Monday, July 16, 2007

BCC is on a roll

Note added: to those who find DG's humor offensive, don't watch the following classic Chappelle bit: .
(note the full video is here, but of lower quality and with the first minute cut off).

I'm sure it's not news to most, but over at BCC Weblog there is a wonderful series of answers to a chess questionnaire, from excellent players. What am I learning? One, they are really paranoid about saying what openings they like. Perhaps one person has directly answered the question about favorite openings.

My favorite bit so far is from Alex Cherniack (2200+ USCF). It reminds me of hisbestfriend's criticisms of Euwe's wonderful Master vs Amateur (and expresses very well why I wasn't convinced by those criticisms):
My primary mode of training has always been playing over whole games on a chess board from books, with detailed annotations (not Informant symbols) from world-class players. Such books are becoming more difficult to find, because all the analysis in today's publications is verified (and increasingly manufactured by) chess engines. It's hard to learn from "perfect" chess literature! It's interacting with human ideas on a page, discerning the mistakes, and writing the corrections in the margins, that makes me improve the most.
It would be interesting to know what books Cherniack recommends (other than the 1953 Zurich book, which he recommends very highly).


Blogger Unknown said...

i've enjoyed reading all the people who answered the questionnaire...that was a brilliant thing you let loose on the chessblog universe....

7/16/2007 10:45:00 AM  
Blogger Blue Devil Knight said...

Thanks: they have become a lot of fun, and have introduced a new measure of how "into" blogging someone is: how long it takes them to respond.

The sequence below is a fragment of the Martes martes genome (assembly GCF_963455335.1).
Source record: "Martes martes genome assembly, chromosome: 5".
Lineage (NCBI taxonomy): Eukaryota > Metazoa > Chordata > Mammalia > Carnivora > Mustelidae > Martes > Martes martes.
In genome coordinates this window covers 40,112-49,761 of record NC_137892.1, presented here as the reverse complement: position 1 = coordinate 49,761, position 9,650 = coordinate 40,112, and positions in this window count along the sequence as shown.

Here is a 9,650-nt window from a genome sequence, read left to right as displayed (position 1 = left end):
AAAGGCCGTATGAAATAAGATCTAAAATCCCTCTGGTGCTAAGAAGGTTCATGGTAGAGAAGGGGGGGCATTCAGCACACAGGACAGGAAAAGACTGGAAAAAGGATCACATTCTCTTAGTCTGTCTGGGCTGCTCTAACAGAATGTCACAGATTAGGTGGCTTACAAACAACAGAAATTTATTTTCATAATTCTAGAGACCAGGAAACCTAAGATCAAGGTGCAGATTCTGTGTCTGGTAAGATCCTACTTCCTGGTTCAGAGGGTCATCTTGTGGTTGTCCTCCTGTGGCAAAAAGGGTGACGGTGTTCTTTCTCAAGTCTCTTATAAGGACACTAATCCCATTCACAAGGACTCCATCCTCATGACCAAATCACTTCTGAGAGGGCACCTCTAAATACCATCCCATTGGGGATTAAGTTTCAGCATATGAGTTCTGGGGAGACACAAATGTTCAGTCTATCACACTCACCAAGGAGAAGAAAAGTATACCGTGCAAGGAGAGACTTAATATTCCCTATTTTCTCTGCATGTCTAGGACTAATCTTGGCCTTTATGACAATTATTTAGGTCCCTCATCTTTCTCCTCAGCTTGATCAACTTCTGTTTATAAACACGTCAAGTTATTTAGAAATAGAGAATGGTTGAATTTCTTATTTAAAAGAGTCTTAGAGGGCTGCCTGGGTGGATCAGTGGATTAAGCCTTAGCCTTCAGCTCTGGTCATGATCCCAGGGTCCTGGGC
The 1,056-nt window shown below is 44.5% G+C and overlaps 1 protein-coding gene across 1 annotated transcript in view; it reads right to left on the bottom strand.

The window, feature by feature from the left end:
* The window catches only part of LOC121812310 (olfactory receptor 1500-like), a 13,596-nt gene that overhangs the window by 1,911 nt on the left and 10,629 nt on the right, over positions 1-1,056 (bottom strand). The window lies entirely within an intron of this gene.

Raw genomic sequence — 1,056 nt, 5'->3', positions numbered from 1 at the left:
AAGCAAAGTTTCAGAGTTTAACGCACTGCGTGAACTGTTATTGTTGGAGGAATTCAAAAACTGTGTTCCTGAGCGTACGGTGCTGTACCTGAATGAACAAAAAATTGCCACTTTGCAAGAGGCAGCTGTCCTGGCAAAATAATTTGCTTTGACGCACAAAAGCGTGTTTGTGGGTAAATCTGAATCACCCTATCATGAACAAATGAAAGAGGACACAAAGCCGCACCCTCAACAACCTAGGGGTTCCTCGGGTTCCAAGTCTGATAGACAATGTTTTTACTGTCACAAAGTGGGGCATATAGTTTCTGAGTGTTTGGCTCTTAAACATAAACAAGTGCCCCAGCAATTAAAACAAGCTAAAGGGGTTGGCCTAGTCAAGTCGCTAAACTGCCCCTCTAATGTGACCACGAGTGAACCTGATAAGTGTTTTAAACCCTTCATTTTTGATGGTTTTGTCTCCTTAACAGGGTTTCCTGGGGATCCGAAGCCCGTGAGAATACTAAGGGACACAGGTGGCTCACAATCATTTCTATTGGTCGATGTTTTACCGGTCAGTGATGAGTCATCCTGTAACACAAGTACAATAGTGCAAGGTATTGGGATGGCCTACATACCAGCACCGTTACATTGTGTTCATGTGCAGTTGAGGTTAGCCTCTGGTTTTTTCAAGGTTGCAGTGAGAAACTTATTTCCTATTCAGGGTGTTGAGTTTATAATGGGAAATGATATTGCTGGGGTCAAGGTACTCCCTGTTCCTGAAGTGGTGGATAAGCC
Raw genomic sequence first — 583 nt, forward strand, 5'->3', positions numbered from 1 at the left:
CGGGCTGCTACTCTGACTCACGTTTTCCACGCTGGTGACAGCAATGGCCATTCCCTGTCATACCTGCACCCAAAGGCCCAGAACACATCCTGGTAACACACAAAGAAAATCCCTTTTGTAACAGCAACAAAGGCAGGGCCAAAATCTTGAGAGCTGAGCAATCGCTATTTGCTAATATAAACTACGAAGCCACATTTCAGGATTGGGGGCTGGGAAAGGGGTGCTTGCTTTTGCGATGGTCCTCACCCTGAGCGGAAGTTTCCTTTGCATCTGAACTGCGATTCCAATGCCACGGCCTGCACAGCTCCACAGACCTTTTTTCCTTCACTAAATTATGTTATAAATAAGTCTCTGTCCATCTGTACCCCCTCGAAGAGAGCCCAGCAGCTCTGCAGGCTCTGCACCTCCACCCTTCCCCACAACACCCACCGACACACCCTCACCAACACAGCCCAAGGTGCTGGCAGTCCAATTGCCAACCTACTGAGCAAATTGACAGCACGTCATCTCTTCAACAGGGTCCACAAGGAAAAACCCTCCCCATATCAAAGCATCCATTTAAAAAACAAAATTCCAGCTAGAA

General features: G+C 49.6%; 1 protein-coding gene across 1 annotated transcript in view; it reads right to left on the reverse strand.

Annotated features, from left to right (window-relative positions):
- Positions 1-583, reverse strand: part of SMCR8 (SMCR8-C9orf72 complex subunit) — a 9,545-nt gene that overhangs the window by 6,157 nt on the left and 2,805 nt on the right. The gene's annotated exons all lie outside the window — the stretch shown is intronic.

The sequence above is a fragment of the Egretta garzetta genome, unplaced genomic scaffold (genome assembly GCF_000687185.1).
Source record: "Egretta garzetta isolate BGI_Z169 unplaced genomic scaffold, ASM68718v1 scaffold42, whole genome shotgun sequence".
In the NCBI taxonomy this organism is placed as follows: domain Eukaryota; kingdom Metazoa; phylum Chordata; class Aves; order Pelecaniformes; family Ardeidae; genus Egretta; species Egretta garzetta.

Note: being into blogging and being psychologically healthy are likely inversely correlated....

7/16/2007 11:13:00 AM  
Blogger funkyfantom said...

I notice that Mr. Cherniak complained about his opponents looking up his prior games on the web right before
his game ( even 20 minutes after the clock started). I sympathize- this is a lame thing to do and makes one long for the old pre-computer days.

OTOH, the guy still wouldn't even say if he plays the Sicilian or French against e4. Considering that his history is so web-available, it seems kind of petty to not answer the question.

7/16/2007 04:45:00 PM  
Blogger Robert Pearson said...

I just posted mine--and I wasn't even tagged. Thanks for putting it up, as it has produced a lot of very interesting human interest chess material!

7/16/2007 05:42:00 PM  
Blogger Loomis said...

Looking up any game after the clock starts is against the rules.

7/16/2007 07:27:00 PM  
Blogger takchess said...

I find Loomis point to be an interesting one. I am assuming the opponent had not shown up in the playing hall and the clock was started by Cherniak which is his right to do. Is it still illegal for him to be studying lets say a chess book. Anyone have a rule book handy?

7/17/2007 07:51:00 AM  
Blogger Loomis said...

I don't have the most recent rulebook, but I'd bet these rules are roughly the same:

Rule 20B: Use of recorded matter prohibited. During play, players are forbidden to make use of handwritten, printed, or otherwise recorded matter. While the penalty is at the discretion of the director, a forfeit loss is usually ruled if the material is relevant to the game while a lesser penalty or warning is common otherwise.

There are still two points that are not concretized by this rule. 1) Is it during play if one player has started the clock and the other hasn't yet shown up to the baord? 2) Are your opponents previous games relevant to the current game before any moves have been made?

I would argue that it is during play if the clock has been started. Rule 16N. Beggining of the round: ... clocks should start promptly at the beginning of the round. If feasible, the director should give a warning and then announce that play must begin.

My guess is that most directors would consider the 20 minute clock deficit penalty enough. Though I doubt in any of these cases it's provable that the player was researching his opponents games in a database.

7/17/2007 11:58:00 AM  

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